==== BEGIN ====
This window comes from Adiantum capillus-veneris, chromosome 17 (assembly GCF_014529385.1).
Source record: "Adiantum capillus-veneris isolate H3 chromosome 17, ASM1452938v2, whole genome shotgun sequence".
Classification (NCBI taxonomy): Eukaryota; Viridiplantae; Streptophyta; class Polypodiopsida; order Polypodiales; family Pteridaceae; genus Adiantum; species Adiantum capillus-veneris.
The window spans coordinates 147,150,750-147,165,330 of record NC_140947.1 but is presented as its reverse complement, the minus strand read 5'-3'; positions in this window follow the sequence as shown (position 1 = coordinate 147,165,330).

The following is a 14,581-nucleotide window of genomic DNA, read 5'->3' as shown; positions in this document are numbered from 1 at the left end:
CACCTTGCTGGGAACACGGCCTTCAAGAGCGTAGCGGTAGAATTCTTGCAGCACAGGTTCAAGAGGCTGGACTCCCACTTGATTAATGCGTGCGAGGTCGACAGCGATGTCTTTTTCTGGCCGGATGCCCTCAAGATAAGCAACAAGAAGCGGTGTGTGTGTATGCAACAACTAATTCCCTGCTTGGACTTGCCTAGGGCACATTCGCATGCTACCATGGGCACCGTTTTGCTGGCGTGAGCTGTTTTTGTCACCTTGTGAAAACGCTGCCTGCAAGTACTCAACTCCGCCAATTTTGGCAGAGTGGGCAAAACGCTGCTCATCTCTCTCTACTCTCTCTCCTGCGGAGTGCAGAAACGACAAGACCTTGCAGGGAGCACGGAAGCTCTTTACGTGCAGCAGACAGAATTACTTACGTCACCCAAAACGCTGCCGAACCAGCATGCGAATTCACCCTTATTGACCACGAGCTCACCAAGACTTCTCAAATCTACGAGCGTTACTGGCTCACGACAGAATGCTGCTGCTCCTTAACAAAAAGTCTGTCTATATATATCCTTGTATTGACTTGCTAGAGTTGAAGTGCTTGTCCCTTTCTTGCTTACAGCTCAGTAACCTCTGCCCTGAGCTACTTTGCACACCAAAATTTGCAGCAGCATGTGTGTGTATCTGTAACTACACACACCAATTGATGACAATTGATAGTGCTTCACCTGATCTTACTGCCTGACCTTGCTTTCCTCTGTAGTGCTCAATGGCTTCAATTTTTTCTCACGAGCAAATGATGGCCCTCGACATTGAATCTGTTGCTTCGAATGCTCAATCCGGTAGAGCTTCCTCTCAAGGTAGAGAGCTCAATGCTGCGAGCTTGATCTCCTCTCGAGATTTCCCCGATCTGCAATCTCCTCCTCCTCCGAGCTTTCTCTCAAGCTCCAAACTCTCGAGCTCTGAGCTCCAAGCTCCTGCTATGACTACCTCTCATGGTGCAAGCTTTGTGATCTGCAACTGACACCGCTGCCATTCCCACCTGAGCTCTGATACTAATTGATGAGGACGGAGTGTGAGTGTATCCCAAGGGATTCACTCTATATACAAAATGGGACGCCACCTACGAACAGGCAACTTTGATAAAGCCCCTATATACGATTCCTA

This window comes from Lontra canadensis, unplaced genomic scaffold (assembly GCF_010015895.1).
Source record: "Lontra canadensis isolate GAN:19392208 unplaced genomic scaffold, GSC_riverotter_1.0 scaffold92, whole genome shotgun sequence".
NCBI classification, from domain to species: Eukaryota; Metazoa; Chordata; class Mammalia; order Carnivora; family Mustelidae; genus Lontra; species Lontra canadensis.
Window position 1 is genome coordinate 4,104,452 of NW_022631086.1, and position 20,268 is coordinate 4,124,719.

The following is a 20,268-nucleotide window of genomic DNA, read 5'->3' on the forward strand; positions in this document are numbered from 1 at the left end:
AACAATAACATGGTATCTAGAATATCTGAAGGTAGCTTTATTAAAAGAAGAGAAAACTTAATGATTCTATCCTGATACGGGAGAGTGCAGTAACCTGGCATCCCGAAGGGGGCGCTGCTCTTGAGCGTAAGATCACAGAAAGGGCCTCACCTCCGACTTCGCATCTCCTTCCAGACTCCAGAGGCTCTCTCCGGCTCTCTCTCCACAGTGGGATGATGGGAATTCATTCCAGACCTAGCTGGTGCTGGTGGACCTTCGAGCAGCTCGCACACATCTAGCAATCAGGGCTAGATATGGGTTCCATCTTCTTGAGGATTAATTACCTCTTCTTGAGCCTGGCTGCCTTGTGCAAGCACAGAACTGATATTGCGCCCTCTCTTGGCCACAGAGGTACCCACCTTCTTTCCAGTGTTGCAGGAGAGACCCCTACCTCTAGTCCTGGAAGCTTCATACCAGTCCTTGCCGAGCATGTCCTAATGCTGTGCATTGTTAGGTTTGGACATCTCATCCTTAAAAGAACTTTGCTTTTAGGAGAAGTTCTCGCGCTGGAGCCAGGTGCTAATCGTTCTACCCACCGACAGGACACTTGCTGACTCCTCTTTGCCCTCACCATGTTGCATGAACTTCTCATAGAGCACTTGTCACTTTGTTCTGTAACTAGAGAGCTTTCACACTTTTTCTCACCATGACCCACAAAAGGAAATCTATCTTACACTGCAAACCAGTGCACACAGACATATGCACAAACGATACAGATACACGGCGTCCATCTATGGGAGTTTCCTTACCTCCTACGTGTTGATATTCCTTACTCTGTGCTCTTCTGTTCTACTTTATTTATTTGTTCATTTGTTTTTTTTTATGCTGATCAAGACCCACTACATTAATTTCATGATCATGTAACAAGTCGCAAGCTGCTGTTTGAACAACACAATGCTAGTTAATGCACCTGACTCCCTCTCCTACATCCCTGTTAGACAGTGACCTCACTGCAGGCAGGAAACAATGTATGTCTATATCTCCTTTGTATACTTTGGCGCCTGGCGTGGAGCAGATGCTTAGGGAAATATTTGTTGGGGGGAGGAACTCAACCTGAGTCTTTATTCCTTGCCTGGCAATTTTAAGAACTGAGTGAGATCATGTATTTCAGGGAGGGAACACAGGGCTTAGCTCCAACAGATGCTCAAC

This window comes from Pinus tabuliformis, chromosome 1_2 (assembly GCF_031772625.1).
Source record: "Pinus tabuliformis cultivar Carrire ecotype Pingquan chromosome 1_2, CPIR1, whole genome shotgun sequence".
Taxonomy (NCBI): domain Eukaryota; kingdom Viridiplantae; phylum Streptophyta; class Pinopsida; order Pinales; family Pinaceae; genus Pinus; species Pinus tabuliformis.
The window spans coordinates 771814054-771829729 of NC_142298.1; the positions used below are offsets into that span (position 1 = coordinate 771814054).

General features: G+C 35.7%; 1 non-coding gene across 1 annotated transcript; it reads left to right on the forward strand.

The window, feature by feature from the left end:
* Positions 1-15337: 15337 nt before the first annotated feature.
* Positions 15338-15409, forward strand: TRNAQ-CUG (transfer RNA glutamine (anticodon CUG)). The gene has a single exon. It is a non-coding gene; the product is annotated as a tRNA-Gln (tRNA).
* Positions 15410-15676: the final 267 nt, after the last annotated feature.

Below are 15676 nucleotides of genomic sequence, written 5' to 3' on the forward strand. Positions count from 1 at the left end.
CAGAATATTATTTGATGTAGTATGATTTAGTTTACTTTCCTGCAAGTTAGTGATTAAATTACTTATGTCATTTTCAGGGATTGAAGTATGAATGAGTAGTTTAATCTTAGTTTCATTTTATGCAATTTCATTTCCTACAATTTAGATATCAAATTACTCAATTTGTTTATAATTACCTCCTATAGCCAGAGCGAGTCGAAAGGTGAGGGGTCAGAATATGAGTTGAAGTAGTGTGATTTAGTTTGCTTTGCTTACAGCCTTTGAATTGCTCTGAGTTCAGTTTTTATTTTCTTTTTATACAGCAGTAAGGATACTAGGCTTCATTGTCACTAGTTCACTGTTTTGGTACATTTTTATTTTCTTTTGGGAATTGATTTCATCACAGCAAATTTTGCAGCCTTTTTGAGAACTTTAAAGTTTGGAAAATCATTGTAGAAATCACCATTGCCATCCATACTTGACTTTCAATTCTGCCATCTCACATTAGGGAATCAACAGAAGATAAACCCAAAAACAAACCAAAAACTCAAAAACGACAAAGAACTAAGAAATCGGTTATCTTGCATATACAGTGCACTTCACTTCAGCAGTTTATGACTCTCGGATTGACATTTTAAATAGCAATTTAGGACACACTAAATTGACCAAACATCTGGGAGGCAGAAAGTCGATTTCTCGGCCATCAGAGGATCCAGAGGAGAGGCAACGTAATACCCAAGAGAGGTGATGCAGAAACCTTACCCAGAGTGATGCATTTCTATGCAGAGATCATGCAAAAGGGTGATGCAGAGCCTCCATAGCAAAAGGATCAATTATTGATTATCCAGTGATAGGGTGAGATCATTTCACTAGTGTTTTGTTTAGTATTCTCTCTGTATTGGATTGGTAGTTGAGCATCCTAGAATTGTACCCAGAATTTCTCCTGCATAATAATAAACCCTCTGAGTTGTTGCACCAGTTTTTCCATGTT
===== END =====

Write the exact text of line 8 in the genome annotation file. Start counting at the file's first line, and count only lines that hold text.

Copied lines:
Source record: "Lontra canadensis isolate GAN:19392208 unplaced genomic scaffold, GSC_riverotter_1.0 scaffold92, whole genome shotgun sequence".